And the Shenzhou spacecraft do resemble Soviet (now Russian) Soyuz. But don’t hate: “The Shenzhou is the same idea, but not a copy,” says Jonathan McDowel, an astrophysicist at the Harvard-Smithsonian Center for Astrophysics. “In its present form, it’s very much a Chinese vehicle.” The Chinese spacecraft is bigger, more powerful, and its forward habitation module has solar panels that can provide power for a separate mission—even after the astronauts climb aboard Tiangong-2.

Written by Randy McDonald

October 19, 2016 at 9:45 pm

Posted in Politics, Science

Tagged with , , , ,

[LINK] “Iran Is Stuck With China to Finance Its Oil Dreams”

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Bloomberg’s Marc Champion describes how, even after sanctions, Iran remains dependent on China in the face of Western reluctance.

Amid the snake-infested marshlands on Iran’s border with Iraq, the control room monitoring North Azadegan oil field is manned entirely by Chinese technicians. In central Tehran, hundreds of Chinese pour out at noon from the telecommunications company Huawei to its canteen. There are now so many Chinese expatriates here, some say they outnumber all other nationalities combined.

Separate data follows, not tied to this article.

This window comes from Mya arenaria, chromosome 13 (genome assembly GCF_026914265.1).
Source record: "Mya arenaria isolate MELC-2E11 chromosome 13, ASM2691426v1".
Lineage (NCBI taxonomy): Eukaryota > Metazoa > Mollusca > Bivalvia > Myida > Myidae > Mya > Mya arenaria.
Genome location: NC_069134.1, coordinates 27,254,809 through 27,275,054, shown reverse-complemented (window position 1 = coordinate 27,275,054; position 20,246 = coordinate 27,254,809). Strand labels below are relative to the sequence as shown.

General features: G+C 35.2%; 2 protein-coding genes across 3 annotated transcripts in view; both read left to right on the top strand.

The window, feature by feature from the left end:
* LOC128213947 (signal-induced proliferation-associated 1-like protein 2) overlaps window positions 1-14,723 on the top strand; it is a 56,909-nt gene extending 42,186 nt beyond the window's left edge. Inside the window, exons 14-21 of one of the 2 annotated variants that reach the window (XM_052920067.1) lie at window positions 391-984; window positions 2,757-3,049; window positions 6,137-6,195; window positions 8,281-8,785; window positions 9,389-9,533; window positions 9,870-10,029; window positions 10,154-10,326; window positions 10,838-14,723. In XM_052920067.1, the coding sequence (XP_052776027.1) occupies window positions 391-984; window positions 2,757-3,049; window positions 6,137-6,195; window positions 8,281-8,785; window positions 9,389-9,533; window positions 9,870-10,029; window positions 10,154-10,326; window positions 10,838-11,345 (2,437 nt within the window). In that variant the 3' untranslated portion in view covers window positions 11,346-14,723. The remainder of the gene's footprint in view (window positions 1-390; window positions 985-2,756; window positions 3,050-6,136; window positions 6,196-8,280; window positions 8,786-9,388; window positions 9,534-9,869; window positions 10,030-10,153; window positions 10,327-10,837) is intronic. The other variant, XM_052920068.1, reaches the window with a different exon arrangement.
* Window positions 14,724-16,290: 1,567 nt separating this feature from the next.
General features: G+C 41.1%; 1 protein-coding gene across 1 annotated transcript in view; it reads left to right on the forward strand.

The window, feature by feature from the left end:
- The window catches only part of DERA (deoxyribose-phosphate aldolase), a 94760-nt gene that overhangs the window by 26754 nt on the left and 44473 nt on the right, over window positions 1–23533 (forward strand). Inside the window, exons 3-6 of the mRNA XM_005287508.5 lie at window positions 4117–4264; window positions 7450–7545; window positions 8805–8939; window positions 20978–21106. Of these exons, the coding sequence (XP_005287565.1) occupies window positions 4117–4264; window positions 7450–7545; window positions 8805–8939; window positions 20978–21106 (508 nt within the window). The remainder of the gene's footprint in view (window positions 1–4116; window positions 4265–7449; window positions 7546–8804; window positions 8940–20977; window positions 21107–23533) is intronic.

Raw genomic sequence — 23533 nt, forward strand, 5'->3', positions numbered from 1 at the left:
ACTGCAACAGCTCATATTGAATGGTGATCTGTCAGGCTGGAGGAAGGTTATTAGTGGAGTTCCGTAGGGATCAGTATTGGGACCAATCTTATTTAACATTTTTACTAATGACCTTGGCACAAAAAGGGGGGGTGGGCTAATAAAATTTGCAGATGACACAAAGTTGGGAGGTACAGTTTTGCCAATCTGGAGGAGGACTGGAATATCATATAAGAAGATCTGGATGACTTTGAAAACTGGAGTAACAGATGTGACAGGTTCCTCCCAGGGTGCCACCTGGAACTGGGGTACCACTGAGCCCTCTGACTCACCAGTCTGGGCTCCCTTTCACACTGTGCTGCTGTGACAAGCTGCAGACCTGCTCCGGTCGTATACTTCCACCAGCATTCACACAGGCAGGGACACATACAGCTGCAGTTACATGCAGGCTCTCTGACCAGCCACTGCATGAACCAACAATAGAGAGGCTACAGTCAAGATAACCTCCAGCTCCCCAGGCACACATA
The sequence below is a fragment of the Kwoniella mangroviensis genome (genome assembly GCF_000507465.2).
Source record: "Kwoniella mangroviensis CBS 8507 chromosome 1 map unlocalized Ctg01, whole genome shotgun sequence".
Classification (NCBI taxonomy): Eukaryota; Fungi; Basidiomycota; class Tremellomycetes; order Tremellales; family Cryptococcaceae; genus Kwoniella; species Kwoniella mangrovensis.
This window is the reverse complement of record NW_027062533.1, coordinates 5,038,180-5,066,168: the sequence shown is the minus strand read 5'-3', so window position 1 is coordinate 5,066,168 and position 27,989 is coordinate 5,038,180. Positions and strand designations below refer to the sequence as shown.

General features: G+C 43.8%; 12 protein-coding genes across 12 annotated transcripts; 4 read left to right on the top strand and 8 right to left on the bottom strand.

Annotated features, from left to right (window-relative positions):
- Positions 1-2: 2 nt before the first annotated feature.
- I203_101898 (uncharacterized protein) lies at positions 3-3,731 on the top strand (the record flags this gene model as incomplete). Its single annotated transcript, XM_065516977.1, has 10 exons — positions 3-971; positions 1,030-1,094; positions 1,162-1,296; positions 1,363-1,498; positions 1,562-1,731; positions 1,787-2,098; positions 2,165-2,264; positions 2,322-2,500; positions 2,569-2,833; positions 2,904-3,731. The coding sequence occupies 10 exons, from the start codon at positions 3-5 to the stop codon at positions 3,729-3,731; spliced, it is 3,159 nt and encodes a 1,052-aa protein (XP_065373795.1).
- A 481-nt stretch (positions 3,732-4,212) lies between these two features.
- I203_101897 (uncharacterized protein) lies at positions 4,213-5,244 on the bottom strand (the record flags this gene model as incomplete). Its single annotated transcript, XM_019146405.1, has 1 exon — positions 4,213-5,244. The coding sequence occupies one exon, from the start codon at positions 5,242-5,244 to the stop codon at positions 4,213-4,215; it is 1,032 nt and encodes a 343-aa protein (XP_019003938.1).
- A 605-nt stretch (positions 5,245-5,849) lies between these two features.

A decade of international sanctions aimed at blocking Iran’s nuclear program has left China the country’s dominant investor and trade partner. Now, with those restrictions formally lifted, a more pragmatic Iranian government has been trying to ease dependence on China, only to find itself stymied by hard-line resistance and residual U.S. sanctions.

“China has done enough investment in Iran,” said Mansour Moazami, who was deputy oil minister until taking over as chairman of the massive Industrial Development & Renovation Organization this year. “We will provide opportunities and chances for others.”